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Why I love it
“This is the story of a girl who lost her voice and wrote herself a new one.”
Growing up in an insular community, I often felt voiceless as a woman. Because I was afraid to speak up, I found myself resorting to books and stories to understand my place in the world. Whenever I witnessed injustices around me, I curled up inside of a book in an attempt to make sense of them. After years of being silenced, books helped me build the courage to share and tell these stories. This is the triumphant message in Laurie Halse Anderson’s powerful new memoir, Shout.
Written in free verse, Anderson’s deeply personal stories ferociously confront the issues of rape, sexual abuse, and how society treats those who find the courage to speak up. In the book’s first half, Anderson recounts the events in her life that led to the writing of her best-selling novel Speak. The second half, which she calls a manifesto, is her empowering reflection on rape culture and the ways in which sexual violence has become rampant.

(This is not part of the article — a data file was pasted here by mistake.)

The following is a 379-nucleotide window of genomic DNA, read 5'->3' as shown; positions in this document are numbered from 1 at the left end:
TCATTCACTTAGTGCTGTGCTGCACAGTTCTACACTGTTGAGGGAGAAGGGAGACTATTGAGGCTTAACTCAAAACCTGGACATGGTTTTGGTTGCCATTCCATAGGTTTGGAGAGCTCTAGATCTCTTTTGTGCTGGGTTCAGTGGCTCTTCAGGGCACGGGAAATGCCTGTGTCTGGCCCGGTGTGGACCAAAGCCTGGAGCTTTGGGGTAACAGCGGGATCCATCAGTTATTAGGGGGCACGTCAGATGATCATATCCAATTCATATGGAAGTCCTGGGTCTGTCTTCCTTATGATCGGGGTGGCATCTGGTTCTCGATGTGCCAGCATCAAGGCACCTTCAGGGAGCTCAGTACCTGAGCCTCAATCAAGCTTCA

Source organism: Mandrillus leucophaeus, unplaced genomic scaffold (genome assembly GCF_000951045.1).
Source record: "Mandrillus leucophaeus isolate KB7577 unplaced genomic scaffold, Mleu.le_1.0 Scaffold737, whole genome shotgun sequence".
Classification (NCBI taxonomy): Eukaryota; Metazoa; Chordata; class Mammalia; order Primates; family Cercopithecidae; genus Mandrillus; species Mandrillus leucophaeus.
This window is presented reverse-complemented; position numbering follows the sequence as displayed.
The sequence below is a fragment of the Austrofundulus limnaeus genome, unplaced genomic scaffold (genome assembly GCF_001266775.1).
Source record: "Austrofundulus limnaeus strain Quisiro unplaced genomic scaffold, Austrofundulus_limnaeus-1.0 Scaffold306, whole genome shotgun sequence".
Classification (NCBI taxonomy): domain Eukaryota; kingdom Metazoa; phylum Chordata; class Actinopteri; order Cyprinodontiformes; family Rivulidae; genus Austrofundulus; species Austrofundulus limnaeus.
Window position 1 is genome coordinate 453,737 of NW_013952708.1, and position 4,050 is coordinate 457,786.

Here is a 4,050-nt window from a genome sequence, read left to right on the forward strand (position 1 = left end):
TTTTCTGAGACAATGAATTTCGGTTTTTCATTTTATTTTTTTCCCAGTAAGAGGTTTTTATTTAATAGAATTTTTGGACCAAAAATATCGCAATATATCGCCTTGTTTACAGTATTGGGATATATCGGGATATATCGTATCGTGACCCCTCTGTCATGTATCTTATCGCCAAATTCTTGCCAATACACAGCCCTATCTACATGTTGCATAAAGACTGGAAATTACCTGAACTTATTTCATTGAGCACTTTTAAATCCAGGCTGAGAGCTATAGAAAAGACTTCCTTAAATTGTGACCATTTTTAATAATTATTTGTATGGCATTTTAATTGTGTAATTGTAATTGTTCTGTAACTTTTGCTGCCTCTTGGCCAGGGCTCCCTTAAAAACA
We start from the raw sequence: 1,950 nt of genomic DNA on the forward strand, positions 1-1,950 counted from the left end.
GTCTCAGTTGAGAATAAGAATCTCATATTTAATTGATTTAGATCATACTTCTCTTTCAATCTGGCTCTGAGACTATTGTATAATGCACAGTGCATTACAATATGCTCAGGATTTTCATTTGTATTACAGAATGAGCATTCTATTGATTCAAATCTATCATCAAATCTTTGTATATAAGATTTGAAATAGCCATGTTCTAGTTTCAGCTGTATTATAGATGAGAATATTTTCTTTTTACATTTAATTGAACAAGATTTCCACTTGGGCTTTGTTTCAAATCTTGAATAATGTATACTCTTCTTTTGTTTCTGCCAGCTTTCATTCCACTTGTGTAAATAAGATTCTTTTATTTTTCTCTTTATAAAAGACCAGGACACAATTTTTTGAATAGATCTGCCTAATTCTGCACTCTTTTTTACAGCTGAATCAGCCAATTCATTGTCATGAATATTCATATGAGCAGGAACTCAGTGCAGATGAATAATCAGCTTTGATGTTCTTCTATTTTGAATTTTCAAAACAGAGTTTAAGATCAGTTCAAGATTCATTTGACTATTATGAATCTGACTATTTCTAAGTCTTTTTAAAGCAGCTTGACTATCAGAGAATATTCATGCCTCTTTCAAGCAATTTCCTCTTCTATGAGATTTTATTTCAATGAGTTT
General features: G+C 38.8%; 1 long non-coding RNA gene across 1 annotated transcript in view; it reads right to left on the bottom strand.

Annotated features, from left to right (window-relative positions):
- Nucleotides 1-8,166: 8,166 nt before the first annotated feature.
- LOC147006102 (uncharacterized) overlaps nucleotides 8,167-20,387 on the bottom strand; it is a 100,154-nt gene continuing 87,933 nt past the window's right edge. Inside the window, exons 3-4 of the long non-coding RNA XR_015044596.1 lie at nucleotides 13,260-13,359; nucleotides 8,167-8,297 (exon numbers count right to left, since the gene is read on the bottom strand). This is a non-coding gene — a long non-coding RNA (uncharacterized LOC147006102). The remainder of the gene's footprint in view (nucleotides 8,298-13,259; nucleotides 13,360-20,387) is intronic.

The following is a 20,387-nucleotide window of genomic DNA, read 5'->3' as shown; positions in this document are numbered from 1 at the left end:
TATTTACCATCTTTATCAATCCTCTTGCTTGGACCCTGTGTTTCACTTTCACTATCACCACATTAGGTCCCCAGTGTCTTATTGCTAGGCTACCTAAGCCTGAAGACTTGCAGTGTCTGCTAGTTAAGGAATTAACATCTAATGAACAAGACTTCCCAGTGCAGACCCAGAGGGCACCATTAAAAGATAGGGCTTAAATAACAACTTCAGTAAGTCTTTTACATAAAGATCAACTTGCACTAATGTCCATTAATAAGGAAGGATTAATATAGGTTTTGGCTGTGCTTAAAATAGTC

Anderson’s language is raw, moving, empowering, and full of anger. It’s as if she is using her words not only to call out injustices, but also to rewrite the narrative of her life. I hope that people will read her book and feel less alone. I know I did.
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